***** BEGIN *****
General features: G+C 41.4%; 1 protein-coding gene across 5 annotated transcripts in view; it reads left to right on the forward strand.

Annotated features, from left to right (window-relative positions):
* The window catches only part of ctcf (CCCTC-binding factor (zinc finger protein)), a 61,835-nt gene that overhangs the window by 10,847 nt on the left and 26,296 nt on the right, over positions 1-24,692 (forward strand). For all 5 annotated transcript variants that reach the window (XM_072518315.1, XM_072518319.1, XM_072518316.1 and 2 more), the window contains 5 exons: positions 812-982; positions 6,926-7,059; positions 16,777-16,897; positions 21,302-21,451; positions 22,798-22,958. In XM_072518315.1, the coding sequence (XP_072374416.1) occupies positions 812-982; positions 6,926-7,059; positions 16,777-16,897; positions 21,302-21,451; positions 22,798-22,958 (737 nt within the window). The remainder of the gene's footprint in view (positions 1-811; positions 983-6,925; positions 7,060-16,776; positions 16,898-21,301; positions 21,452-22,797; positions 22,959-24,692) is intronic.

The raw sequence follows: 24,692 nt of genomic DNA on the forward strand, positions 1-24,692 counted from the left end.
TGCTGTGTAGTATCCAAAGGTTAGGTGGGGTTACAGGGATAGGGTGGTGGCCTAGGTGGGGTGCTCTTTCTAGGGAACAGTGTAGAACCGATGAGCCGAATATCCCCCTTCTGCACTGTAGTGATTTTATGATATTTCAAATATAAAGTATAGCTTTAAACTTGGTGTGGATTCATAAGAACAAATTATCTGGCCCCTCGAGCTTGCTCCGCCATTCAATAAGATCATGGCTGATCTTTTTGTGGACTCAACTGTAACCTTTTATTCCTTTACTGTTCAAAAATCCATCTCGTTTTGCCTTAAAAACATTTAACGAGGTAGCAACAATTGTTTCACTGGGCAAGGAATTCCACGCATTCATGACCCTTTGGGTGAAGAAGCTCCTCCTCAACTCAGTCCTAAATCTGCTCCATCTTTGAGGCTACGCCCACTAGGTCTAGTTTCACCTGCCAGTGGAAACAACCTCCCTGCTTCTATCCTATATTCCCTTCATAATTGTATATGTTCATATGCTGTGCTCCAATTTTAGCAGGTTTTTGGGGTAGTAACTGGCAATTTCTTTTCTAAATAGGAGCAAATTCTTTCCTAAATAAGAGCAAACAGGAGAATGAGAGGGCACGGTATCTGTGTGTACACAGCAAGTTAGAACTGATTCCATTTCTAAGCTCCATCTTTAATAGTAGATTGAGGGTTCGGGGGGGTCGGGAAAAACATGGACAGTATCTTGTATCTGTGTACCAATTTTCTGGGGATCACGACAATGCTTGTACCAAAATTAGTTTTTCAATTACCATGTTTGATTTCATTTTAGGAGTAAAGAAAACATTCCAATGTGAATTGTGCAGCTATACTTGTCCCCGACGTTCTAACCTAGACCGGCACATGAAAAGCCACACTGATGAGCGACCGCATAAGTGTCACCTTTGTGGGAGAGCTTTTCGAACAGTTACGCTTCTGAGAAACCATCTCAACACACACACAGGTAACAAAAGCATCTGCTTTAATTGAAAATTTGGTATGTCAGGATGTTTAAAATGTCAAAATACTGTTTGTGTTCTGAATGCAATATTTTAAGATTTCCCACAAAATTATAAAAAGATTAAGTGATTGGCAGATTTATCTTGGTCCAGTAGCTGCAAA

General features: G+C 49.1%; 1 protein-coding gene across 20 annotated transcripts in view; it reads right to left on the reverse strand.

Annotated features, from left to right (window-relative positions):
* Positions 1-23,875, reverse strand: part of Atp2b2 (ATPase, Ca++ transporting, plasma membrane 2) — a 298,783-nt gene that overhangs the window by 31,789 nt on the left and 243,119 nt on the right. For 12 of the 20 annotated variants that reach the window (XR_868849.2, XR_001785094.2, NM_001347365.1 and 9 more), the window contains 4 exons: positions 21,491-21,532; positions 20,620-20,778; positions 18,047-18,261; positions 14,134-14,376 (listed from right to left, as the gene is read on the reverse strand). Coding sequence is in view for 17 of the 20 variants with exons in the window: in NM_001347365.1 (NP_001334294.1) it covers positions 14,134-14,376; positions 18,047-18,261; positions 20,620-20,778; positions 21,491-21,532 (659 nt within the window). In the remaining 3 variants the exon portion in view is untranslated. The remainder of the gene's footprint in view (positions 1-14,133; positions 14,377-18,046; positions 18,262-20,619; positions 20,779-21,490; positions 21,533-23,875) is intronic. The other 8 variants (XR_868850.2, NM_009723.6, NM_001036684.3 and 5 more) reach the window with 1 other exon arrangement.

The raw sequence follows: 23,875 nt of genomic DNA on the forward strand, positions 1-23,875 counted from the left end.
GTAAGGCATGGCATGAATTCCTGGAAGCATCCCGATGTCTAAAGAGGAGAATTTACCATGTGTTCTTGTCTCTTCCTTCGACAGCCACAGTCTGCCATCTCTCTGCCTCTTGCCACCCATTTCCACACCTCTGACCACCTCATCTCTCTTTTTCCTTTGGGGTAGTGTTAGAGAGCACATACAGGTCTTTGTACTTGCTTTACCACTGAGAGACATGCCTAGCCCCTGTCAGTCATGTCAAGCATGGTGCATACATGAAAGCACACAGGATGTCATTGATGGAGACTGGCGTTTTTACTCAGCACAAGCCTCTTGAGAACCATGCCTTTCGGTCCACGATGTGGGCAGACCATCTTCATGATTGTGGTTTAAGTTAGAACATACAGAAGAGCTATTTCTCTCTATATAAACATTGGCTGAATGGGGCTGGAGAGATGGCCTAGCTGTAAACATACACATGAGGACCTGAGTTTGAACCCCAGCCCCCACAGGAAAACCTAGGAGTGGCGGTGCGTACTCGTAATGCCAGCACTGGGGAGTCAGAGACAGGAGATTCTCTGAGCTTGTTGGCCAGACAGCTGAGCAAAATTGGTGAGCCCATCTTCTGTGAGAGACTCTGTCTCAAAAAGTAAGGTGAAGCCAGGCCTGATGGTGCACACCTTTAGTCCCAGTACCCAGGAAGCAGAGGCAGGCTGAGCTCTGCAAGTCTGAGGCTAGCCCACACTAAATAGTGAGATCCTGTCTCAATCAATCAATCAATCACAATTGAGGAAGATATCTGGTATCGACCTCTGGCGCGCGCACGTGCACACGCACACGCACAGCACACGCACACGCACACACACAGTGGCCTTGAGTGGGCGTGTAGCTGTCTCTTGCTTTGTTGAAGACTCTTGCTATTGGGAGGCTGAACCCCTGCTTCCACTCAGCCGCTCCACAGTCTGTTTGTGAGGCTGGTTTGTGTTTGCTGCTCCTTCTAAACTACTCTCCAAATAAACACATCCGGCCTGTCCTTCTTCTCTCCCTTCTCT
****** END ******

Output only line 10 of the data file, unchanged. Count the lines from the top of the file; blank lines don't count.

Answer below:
GTAAGGCATGGCATGAATTCCTGGAAGCATCCCGATGTCTAAAGAGGAGAATTTACCATGTGTTCTTGTCTCTTCCTTCGACAGCCACAGTCTGCCATCTCTCTGCCTCTTGCCACCCATTTCCACACCTCTGACCACCTCATCTCTCTTTTTCCTTTGGGGTAGTGTTAGAGAGCACATACAGGTCTTTGTACTTGCTTTACCACTGAGAGACATGCCTAGCCCCTGTCAGTCATGTCAAGCATGGTGCATACATGAAAGCACACAGGATGTCATTGATGGAGACTGGCGTTTTTACTCAGCACAAGCCTCTTGAGAACCATGCCTTTCGGTCCACGATGTGGGCAGACCATCTTCATGATTGTGGTTTAAGTTAGAACATACAGAAGAGCTATTTCTCTCTATATAAACATTGGCTGAATGGGGCTGGAGAGATGGCCTAGCTGTAAACATACACATGAGGACCTGAGTTTGAACCCCAGCCCCCACAGGAAAACCTAGGAGTGGCGGTGCGTACTCGTAATGCCAGCACTGGGGAGTCAGAGACAGGAGATTCTCTGAGCTTGTTGGCCAGACAGCTGAGCAAAATTGGTGAGCCCATCTTCTGTGAGAGACTCTGTCTCAAAAAGTAAGGTGAAGCCAGGCCTGATGGTGCACACCTTTAGTCCCAGTACCCAGGAAGCAGAGGCAGGCTGAGCTCTGCAAGTCTGAGGCTAGCCCACACTAAATAGTGAGATCCTGTCTCAATCAATCAATCAATCACAATTGAGGAAGATATCTGGTATCGACCTCTGGCGCGCGCACGTGCACACGCACACGCACAGCACACGCACACGCACACACACAGTGGCCTTGAGTGGGCGTGTAGCTGTCTCTTGCTTTGTTGAAGACTCTTGCTATTGGGAGGCTGAACCCCTGCTTCCACTCAGCCGCTCCACAGTCTGTTTGTGAGGCTGGTTTGTGTTTGCTGCTCCTTCTAAACTACTCTCCAAATAAACACATCCGGCCTGTCCTTCTTCTCTCCCTTCTCT